Last week we introduced you to the Berkeley-based menswear line AlbertMing, and co-founder Albert Shyy was kind enough to answer a few questions about his work.
How did the idea for AlbertMing first come to life?
We actually first came up the concept when Ming came out to visit me in Singapore, where I was working at the time. Wearing nicer clothing for work or play was challenging there because of the weather there: hot, humid, and often rainy. At the same time, we realized that a lot of the slimmer fitted suits that people in Asia and Europe liked to wear were a lot harder to find in the US, and it was personally very frustrating to go to retail and department stores and not find the styles I was looking for, at a price more affordable than than the $2000+ suits from Europe that sometimes had the style I liked. We thought there was a great opportunity to do something a little bit differentiated in tailored apparel and make clothing that would hopefully resonate with young guys who are looking to dress up.
The core concepts behind AlbertMing seem to be tailoring, functionality, and affordability. How do you find that perfect balance, and have you ever been forced to sacrifice one aspect for another?
Fortunately we haven't yet, although we're always trying to improve on each of these aspects. It requires some patience, as we have to look for the right partners who can offer what we're looking for in terms of quality and performance - for example, when we both went to Shanghai looking for tailors last year, we spoke with over a hundred, made samples at around a dozen, and ended up with a couple of tailors that we were happy with, but this process continually evolves and we need to invest a lot into our relationship to ensure that the quality and output remains consistently high. In a sense, we've had to make some sacrifices on speed to market by making sure we have the right product, but I think that's a trade-off I'm more comfortable making.
Could you please give us a rundown of what a typical day as the manager of a fashion start-up looks like?
Given our current size and scale as a very young start-up, it's probably more diverse than ideal but I have my hand in almost every part of the business. Ming and I split up our responsibilities so he would focus on web development and managing our supply chain, while I work on general business administration and marketing & sales, but given how often we talk we've both very up-to-date on the various parts of the business and do a lot of planning together.
Thus, my day-to-day varies a lot but broadly speaking involves significant amounts of communication and coordination with the people on my marketing team, with our various business partners and potential partners, answering inquiries from potential customers, and planning for / executing on the different projects we've got going on to help build our brand and expand our business. We've got some great undergrads from Berkeley who are working for us, mostly in marketing, it's been a fun team to work together with.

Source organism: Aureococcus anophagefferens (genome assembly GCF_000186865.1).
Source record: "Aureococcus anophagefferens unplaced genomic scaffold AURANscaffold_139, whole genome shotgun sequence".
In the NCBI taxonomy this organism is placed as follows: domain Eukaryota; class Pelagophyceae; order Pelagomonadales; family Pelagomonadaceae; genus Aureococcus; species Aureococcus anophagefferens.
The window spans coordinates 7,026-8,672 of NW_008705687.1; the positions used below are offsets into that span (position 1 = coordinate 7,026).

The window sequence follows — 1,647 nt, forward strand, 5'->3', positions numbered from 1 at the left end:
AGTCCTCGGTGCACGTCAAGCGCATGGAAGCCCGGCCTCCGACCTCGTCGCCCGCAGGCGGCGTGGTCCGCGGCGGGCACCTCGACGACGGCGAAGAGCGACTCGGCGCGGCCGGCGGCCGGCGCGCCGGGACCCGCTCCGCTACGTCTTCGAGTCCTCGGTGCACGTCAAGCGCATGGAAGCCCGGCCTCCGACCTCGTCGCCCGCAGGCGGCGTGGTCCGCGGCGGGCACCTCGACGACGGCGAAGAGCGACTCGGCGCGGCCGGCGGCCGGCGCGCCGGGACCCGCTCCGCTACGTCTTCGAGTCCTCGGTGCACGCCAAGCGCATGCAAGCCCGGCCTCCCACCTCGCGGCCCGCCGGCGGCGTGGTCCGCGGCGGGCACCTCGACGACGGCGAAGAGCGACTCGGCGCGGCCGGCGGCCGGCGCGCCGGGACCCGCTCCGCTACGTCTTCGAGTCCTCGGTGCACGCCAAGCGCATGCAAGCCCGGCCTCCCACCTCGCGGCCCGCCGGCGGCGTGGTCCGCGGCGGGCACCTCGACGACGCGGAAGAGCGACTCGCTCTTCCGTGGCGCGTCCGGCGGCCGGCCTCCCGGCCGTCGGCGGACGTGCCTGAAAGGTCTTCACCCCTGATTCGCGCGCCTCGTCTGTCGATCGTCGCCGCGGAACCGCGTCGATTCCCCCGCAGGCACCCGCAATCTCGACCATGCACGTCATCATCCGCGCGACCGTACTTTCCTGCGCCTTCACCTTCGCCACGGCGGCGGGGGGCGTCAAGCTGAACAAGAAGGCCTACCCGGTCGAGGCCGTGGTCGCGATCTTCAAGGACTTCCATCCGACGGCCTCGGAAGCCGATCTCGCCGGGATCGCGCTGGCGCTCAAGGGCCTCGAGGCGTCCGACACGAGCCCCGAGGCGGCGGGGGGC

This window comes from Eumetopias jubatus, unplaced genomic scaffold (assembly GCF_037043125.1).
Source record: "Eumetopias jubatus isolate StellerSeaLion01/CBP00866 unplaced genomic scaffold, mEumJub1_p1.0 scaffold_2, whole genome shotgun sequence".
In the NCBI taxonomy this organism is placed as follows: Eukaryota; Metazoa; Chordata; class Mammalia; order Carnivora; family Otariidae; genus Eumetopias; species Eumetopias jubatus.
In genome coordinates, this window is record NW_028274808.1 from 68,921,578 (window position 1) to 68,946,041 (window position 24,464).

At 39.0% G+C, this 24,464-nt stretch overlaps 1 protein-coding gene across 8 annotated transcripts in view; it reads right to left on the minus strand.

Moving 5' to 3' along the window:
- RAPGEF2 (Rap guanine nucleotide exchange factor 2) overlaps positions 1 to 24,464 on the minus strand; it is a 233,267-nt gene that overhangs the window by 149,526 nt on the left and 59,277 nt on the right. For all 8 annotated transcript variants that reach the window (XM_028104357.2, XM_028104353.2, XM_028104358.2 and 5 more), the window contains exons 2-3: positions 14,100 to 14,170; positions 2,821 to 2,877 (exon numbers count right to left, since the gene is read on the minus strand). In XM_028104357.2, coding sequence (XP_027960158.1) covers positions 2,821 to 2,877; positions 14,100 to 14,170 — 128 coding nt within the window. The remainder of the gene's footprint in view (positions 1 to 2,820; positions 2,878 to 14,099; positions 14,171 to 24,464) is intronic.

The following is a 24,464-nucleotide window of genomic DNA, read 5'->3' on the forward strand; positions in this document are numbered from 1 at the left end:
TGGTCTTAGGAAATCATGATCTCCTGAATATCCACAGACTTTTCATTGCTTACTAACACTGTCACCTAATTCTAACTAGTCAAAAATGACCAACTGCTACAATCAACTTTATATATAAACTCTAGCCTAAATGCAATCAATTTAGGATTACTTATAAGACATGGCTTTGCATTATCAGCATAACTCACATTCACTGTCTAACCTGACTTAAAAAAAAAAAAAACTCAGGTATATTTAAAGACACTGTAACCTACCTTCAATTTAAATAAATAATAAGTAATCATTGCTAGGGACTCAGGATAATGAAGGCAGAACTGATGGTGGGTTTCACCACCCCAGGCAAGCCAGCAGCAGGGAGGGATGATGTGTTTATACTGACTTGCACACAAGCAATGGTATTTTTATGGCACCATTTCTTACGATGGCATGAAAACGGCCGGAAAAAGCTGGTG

Have you always been interested in fashion?
To be honest, I wasn't too big into fashion until I started working in the professional world as a consultant, when I realized it felt pretty good to dress well, while noticing it helped me be taken more seriously in meetings with clients often much older than myself. Of course it was also helpful that I could also afford to dress up a bit more as well!
When Ming and I started our business, however, we did so without a deep understanding of the industry, and so spent our first year really soaking up as much as we could - going to trade shows, talking with lots of people in the industry, and going through dozens of prototypes to find the materials and the style we wanted to make.
Why do you think it's important (or maybe not important) for men to dress well?
Dressing up is obviously a personal choice but I do believe looking nice and wearing nice clothing can affect both the wearer's self-confidence as well as how they're perceived by others (in a sense they go hand-in-hand). If you can present yourself well while looking (and feeling) comfortable, I think it goes a long way towards giving off an aura of being confident in your own skin, which others can really respect.
What are AlbertMing's plans for the future? Any chances of extending into womenswear?
Haha we've actually a lot of requests from women and think there's a great opportunity to make a women's line, but we want to continue building out our men's line first - there's obviously a lot more we can do to expand on our existing product selection, through adding more styles of suits, blazers, shirts, and probably starting to do some accessories later this year. We're doing a bit of initial preparation on the women's side just to understand the market better, but if things continue to go well then we may be expanding sooner rather than later!
Thank you Albert for your time, and best of luck to AlbertMing in all of their future ventures!
All images courtesy of AlbertMing.
Aimee Shimizu is currently the Editor of BARE Blog. Right now she is absolutely obsessed with the BBC show Sherlock, which also happens to be an excellent source of menswear inspiration.